Tales of the Lecrin Valley

A personal view of life in an andalusian village.

Pepe’s Gone Plastic 

At dusk, when the birds have flocked to their family trees for the evening’s parochial meetings, shouted to each other the events of their day, discussed the prospects for the coming day, said their goodnights and left for their roosts; one or other of the farmers in the valley opens his sluice from the main  acequia and claims his ancient water rights.   Then in the half-light and quiet of the evening, the sound of water fills the valley, rushing along concrete channels, plunging over rocks and crags or gurgling along watercourses carved in solid rock to finally rest lapping gently on the flooded terraces.  The sound brings a peace to the valley, a continuity with the past, with the Moors, the Mozarabs, the Andaluces.   

But now the sound is becoming scarcer.  Some of the small terraced groves, bordered by small earthen dikes to allow them  to flood, now stand moss-grown, in places the dikes breached.  The acequias are silted up, or filled with weeds.  My favourite sound, from across the valley on Pepe’s land where the water fell one hundred feet over a cliff from the valley’s main acequia into a time-carved rock-pool on his terraces below, is no more. 

Pepe’s gone plastic. 

Medusa-like, thick black PVC piping snakes among the trees, across the groves, straddling terraces, keeping the sound of running water mute within it’s blackness.  Here and there tendrils of thinner piping branch off from the main torso and reach towards their allocated orange or olive tree, succouring and nourishing them in the oh-so-efficient way of progress.  But to service Medusa, here and there on the terraces are large, squat, ugly concrete cisterns, spoiling the once virgin vistas. And to me Medusa’s life-giving umbilicals appear menacing; serpents in the groves of paradise.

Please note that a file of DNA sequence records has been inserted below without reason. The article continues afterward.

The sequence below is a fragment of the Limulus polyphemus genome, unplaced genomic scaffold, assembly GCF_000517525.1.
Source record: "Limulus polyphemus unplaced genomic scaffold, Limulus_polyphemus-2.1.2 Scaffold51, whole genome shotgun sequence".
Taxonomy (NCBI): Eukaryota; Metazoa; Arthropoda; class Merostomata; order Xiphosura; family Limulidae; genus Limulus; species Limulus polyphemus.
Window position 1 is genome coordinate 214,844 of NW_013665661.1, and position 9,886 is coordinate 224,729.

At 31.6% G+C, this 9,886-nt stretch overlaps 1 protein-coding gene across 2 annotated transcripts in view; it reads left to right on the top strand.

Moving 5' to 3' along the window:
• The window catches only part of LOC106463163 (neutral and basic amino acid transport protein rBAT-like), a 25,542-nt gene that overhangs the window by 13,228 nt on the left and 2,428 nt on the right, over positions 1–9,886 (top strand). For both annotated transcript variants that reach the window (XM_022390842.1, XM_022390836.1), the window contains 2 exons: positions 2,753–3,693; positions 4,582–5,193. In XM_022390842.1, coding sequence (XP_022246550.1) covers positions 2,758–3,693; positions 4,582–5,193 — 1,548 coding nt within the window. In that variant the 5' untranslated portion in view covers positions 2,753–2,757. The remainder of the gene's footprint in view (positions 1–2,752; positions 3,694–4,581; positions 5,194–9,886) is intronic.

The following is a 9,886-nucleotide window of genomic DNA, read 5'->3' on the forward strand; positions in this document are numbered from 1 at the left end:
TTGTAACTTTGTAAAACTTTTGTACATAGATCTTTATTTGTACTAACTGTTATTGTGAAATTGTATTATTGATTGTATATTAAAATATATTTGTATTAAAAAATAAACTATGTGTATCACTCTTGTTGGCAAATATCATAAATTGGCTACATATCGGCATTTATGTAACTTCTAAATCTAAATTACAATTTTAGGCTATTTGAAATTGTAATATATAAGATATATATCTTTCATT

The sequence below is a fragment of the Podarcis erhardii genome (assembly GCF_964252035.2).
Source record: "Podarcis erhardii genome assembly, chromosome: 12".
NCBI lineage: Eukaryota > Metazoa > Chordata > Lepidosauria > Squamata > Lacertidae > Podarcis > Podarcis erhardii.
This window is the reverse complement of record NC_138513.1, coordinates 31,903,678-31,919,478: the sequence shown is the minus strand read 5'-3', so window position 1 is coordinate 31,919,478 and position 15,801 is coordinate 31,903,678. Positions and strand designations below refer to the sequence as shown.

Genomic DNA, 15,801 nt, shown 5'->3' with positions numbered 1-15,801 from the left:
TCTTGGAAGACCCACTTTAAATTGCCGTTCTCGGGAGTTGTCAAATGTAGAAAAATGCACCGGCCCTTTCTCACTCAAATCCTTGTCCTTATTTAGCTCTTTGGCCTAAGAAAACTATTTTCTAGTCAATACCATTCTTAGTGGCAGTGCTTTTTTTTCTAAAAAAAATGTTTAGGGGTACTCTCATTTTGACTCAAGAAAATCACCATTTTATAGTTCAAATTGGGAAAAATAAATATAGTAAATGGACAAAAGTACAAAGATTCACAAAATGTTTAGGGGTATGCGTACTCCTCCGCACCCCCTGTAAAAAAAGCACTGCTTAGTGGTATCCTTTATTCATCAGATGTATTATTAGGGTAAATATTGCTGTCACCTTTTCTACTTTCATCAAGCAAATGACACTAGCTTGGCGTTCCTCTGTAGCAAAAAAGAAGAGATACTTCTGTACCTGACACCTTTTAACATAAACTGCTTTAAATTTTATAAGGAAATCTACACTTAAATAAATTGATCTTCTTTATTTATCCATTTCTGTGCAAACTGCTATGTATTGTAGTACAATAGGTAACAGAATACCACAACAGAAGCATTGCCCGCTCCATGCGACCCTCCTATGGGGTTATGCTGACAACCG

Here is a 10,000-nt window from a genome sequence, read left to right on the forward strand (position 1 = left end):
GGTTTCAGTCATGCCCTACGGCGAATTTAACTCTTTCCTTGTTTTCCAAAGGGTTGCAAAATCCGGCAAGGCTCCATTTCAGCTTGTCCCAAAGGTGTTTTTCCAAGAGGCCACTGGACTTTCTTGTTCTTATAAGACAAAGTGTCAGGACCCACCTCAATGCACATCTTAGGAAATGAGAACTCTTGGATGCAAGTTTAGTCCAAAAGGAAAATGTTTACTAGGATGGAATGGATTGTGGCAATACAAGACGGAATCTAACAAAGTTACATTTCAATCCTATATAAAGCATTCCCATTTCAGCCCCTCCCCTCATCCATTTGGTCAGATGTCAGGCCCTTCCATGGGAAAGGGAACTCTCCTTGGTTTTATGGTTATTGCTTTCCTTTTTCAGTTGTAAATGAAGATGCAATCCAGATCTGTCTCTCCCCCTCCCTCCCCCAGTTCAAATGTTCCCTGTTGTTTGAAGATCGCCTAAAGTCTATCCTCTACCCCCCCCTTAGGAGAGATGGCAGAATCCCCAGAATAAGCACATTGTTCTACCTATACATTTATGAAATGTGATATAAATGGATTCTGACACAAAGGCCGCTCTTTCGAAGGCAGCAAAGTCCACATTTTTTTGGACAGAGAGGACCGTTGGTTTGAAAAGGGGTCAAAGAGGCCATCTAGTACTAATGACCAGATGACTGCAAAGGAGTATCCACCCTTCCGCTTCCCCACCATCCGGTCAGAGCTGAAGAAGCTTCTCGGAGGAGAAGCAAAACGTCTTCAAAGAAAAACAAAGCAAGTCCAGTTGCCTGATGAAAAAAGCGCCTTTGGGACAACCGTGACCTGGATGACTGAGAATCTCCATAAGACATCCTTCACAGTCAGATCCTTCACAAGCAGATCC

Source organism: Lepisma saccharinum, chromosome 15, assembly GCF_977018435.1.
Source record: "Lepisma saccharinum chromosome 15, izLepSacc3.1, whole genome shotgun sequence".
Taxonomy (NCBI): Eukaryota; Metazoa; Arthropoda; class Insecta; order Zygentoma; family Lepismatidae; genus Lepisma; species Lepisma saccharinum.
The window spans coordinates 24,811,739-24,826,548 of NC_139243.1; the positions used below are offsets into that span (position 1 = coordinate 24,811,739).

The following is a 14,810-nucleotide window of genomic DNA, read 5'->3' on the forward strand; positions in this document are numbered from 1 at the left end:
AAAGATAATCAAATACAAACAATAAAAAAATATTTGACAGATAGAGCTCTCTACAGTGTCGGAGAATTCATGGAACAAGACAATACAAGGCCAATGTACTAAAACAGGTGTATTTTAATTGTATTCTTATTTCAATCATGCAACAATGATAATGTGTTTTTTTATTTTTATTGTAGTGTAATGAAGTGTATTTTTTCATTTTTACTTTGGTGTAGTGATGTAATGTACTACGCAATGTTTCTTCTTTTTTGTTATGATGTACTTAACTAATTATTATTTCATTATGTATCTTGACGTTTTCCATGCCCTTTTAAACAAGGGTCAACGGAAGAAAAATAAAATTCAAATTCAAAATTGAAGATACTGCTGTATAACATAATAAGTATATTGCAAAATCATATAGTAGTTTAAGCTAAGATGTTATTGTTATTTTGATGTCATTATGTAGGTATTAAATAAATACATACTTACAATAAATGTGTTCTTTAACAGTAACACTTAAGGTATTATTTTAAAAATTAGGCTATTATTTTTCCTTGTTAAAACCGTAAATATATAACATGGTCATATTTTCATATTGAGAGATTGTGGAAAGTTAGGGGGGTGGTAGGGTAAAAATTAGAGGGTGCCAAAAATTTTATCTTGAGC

I mention it to Antonio in passing one evening, guiltily as I feel that it is not my place to talk of trees and water rights.  He tells me that the trees now yield much more and are far healthier.  I tell him that that is good for him and good for the valley as it preserves precious water.  He agrees.  I go on to say that it is also so much easier for him not to have to clear the weeds from the acequias, level the terraces and maintain the small earthen water-retaining walls previously needed for flood-irrigation.  But he is wiser than me.  He agrees that this should be so and that that is what the progressives say to sell their piping and their cement cisterns.  But he tells me that if he stops this continuous, back-breaking maintenance, the flash floods of the winter, rolling down from the Sierra Nevada, will wash away the whole hillside.  So he continues as he has done all his life, and as has been done for centuries, to clear away the weeds from the channels, build his retaining walls to slow flood-water and keep erosion from washing his trees and terraces away.   

And when he has finished that, he has to find time to service Medusa.   

You can’t deny the farmers their advances.  The maintenance of acequias and the building of the small dikes is back-breaking work.  When finished the terraces look so much a part of nature, natural,  neat, precise, manicured.  But PVC is better.  None of the farmers are getting any younger and their sons and daughters don’t want to continue this back-breaking work, any more than their parents want them to have to.  I pray that the groves don’t die, or that macro-agriculture bulldozes  the tiny terraces into something terrible.

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